The Captain of the Crimson Mother had not been seen in the week since he ordered the ship to voyage into the Flux after the party. Locked away in his quarters, anyone who dared knock on his door was met with a concussive bolt of Flux energy. The ship was low on supplies, low on morale, but no order to return to port was made. Things were looking dire.
Inside the Captain’s quarters, the image of despair was mirrored. Empty bottles of rum and whiskey littered the floor, joined with screwed up papers, books thrown to the side, or with pages torn out and scribbled across with “WRONG” or “NO”. Fictional books, mostly, alongside accounts of bravery and heroes of the past, so many of which had been defaced to illegibility. The place was a mess, and so was its sole inhabitant.
By all accounts, and the stench of alcohol from the room, the Captain should have been collapsed, passed out on the floor, but he was sat, slouched to one side, furiously writing on a piece of paper on a desk surrounded by books, with a quill in either hand, one of red ink, one of black, both hands writing what could be mistaken for a play, but were the same words that had been swimming around the Captain’s head for a week.
In black, he wrote calmly but with purpose, though the lines slurred and blurred into each other as the hand slipped across the page, “It’s your fault, and you know it. You encouraged him, gave him ideas of grandeur, and this is what comes of your recklessness.”
In red, he wrote with fury, ink splattering across the page as he did, though the words were barely legible to begin with, “Nonsense. We both know there’s nothing we could have done to stop him, he’d have done it regardless of our influence and now we’re in a better position to do something about him.”
“You’re deceiving yourself, Branch. You know your support only made him more powerful: every individual you persuaded ‘for fun’ to follow him has directly contributed to his power.”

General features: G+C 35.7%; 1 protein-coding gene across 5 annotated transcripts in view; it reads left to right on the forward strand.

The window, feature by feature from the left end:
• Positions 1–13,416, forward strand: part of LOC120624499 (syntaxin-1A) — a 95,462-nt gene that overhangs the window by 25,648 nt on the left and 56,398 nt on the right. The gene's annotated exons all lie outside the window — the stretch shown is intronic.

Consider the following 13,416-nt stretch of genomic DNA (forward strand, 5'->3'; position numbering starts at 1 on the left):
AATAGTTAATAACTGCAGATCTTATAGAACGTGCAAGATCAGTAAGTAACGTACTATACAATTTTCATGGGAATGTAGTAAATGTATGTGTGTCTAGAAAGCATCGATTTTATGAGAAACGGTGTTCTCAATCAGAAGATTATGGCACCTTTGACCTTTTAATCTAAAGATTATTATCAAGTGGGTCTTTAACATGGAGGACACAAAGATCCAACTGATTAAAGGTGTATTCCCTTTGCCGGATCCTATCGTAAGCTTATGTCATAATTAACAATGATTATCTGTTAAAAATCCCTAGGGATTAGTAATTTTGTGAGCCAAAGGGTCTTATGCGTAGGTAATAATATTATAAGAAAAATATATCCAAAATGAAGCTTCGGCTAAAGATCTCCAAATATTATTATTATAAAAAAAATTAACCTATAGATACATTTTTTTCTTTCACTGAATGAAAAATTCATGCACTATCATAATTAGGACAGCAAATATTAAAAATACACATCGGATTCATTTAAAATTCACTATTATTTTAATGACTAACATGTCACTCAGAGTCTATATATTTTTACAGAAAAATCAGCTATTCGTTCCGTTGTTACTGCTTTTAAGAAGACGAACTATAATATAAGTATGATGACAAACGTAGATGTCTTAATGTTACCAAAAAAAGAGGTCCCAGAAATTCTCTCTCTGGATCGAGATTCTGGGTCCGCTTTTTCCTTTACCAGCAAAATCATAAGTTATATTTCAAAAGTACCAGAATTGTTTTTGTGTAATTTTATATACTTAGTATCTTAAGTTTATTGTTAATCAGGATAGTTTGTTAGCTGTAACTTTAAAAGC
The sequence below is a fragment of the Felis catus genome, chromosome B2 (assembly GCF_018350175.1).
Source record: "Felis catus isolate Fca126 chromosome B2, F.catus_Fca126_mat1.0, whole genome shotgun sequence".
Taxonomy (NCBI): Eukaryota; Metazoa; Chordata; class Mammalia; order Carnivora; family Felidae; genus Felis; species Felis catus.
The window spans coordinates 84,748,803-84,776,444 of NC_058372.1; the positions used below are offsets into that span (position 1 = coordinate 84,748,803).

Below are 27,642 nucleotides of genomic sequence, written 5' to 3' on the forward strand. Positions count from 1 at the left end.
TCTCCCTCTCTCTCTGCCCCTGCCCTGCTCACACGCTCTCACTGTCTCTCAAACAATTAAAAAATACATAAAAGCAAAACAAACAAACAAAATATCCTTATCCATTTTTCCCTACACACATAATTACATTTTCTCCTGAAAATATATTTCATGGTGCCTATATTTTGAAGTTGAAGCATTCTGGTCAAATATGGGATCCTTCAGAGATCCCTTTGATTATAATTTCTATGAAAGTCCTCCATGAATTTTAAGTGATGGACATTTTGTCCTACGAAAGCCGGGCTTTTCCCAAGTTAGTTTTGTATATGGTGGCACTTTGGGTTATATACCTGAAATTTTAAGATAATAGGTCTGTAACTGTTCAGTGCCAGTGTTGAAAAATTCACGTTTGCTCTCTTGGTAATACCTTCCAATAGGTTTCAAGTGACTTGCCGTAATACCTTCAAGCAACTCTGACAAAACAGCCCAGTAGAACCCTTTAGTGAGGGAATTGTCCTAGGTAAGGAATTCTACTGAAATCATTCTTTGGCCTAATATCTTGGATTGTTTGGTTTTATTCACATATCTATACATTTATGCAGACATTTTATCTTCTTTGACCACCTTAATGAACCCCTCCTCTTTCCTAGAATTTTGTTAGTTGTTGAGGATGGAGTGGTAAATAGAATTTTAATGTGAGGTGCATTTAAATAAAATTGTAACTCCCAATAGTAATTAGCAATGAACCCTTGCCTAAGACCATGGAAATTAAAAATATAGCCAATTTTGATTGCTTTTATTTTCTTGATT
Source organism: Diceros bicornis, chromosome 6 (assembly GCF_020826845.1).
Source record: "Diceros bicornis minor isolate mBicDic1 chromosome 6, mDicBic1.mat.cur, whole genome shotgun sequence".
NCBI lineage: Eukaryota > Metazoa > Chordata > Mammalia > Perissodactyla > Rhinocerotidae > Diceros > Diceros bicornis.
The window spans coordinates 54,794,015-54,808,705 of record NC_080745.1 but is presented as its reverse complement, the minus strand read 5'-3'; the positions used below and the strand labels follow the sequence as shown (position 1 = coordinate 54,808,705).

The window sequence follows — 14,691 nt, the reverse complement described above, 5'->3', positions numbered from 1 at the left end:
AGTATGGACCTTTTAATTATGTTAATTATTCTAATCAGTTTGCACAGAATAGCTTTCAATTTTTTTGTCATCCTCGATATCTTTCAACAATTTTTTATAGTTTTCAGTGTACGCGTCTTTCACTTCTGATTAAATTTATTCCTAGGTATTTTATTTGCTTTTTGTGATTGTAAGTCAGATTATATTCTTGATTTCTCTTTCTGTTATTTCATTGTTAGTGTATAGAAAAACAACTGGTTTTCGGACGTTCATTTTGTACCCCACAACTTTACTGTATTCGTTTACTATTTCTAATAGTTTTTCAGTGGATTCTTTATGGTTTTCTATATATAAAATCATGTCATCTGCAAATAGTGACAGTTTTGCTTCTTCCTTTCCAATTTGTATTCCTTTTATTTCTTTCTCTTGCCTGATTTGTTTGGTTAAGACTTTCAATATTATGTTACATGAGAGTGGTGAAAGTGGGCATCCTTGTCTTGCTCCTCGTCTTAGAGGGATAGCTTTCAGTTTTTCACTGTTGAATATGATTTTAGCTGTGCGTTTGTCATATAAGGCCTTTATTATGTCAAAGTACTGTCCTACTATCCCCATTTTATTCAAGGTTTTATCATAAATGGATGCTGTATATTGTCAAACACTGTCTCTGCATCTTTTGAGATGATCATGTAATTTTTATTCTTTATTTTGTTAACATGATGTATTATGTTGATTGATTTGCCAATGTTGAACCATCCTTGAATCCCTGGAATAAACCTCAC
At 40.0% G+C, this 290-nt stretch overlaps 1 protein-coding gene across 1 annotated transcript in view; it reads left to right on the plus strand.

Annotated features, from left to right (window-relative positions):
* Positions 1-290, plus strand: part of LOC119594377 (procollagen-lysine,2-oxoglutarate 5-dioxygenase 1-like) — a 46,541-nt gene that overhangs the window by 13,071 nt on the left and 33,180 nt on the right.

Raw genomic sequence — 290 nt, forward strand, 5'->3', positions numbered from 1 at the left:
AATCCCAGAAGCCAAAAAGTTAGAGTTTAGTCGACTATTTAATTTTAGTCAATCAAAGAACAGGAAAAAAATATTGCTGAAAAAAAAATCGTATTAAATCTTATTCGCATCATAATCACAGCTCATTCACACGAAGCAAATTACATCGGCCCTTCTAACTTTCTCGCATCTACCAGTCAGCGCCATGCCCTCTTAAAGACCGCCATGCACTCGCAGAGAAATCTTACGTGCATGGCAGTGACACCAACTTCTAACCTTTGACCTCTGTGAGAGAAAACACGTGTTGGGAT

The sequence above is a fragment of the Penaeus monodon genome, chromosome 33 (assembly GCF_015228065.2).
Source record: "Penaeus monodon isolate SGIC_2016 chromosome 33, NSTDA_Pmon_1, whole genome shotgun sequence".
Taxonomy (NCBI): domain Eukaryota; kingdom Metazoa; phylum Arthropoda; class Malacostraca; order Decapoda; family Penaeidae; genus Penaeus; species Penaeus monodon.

“He’d have had that power anyway! I just harnessed it for, well…”
“Your own selfish purposes. That’s a great defence and I’m sure the world will look kindly on that when it’s being destroyed by an unstoppable god monster.”
“It’s not like you’re not to blame though, Marsh. You distanced us from him, started mocking him to others, playing down the threat. I had things in hand before you arrived!”
“Bullshit. You were playing along because you thought it was funny. Don’t lie and pretend you had some higher plan or purpose. I know everything you know, and I can feel your guilt.”
“He’d have turned anyway!”
“Perhaps, or perhaps if you’d taken your role as someone he listens to seriously you could have prevented the soon annihilation of reality!”
“Then why didn’t you stop me?”
“Clearly not hard enough! And now both of us can’t think of a way to make the only plan we have work!”
The quills both paused, the hands holding them twitching with anger before they both wrote, “I hate you.”
The Captain, breathing heavily, put down the quills and drunkenly reached for a half-full bottle on the desk, but knocking it with his hand, a foul mix of rum and whiskey poured over the desk, soaking the paper and the books that were on there. The Captain sighed, and cast them aside to the ground like so many more, and looked around for another bottle, but finding none that hadn’t met a similar fate.
It was then that a book caught his eyes. It had arrived during the last day, but he’d been too drunk to care for it. He staggered to his feet, and made his way across the cabin to the book, wrapped carefully in ribbon and with a label that told him immediately from whom it had come. He opened it, and slumped to the floor as he saw the title. Page after page was turned, and the drunken sailor’s eyes widened, and a grin came to his putrid lips.
An hour later, there was a creak as the windows in the Captain’s cabin were opened, the pungent smell of alcohol flowing out, but shortly followed by a splash as bottle after bottle of alcohol was thrown into the ocean.
Six hours later, the door to the Captain’s cabin was slammed open from the inside, and alert ran through the crew as the familiar stride of the crimson-skinned Captain was heard. Calls of “Captain on deck!” were desperately relayed across the ship, and the exhausted crew desperately assembled to stand to attention as the boots of their Captain strode past. They were confused, they were worried, but those who saw the man’s face saw the glint in his eyes and murmurs of excitement grew across the ship.
The Captain reached his first mate, the Southern Islander Gerard, who smiled at the sight of the Captain without a bottle of rum in sight, and asked, “Orders, Captain?”
“Prepare to set sail to the East, Gerard,” the Captain barked, with a grin, “We’re going to save the world.”